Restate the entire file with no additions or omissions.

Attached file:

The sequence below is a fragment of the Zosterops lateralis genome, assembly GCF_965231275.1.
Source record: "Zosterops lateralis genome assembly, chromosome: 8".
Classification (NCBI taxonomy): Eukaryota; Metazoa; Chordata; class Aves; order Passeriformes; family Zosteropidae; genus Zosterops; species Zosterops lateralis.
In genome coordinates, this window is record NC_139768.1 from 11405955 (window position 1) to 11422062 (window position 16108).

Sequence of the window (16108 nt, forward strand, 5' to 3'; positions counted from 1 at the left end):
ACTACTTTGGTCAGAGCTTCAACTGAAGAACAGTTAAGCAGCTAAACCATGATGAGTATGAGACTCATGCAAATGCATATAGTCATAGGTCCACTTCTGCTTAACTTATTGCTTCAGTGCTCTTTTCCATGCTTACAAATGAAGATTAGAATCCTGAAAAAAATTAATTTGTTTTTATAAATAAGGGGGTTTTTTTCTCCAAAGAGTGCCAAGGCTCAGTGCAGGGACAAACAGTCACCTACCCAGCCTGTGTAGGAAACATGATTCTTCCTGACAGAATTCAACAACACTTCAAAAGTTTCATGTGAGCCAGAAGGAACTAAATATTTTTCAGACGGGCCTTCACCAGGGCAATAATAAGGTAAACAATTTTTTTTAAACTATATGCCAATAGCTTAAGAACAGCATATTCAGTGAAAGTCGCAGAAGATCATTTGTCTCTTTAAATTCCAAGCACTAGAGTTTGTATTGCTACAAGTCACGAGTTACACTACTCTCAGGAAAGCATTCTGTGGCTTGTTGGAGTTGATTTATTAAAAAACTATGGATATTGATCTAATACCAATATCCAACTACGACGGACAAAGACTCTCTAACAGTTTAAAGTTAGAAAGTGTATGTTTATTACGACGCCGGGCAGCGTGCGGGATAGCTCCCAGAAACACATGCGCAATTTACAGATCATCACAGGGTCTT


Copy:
The sequence below is a fragment of the Zosterops lateralis genome, assembly GCF_965231275.1.
Source record: "Zosterops lateralis genome assembly, chromosome: 8".
Classification (NCBI taxonomy): Eukaryota; Metazoa; Chordata; class Aves; order Passeriformes; family Zosteropidae; genus Zosterops; species Zosterops lateralis.
In genome coordinates, this window is record NC_139768.1 from 11405955 (window position 1) to 11422062 (window position 16108).

Sequence of the window (16108 nt, forward strand, 5' to 3'; positions counted from 1 at the left end):
ACTACTTTGGTCAGAGCTTCAACTGAAGAACAGTTAAGCAGCTAAACCATGATGAGTATGAGACTCATGCAAATGCATATAGTCATAGGTCCACTTCTGCTTAACTTATTGCTTCAGTGCTCTTTTCCATGCTTACAAATGAAGATTAGAATCCTGAAAAAAATTAATTTGTTTTTATAAATAAGGGGGTTTTTTTCTCCAAAGAGTGCCAAGGCTCAGTGCAGGGACAAACAGTCACCTACCCAGCCTGTGTAGGAAACATGATTCTTCCTGACAGAATTCAACAACACTTCAAAAGTTTCATGTGAGCCAGAAGGAACTAAATATTTTTCAGACGGGCCTTCACCAGGGCAATAATAAGGTAAACAATTTTTTTTAAACTATATGCCAATAGCTTAAGAACAGCATATTCAGTGAAAGTCGCAGAAGATCATTTGTCTCTTTAAATTCCAAGCACTAGAGTTTGTATTGCTACAAGTCACGAGTTACACTACTCTCAGGAAAGCATTCTGTGGCTTGTTGGAGTTGATTTATTAAAAAACTATGGATATTGATCTAATACCAATATCCAACTACGACGGACAAAGACTCTCTAACAGTTTAAAGTTAGAAAGTGTATGTTTATTACGACGCCGGGCAGCGTGCGGGATAGCTCCCAGAAACACATGCGCAATTTACAGATCATCACAGGGTCTT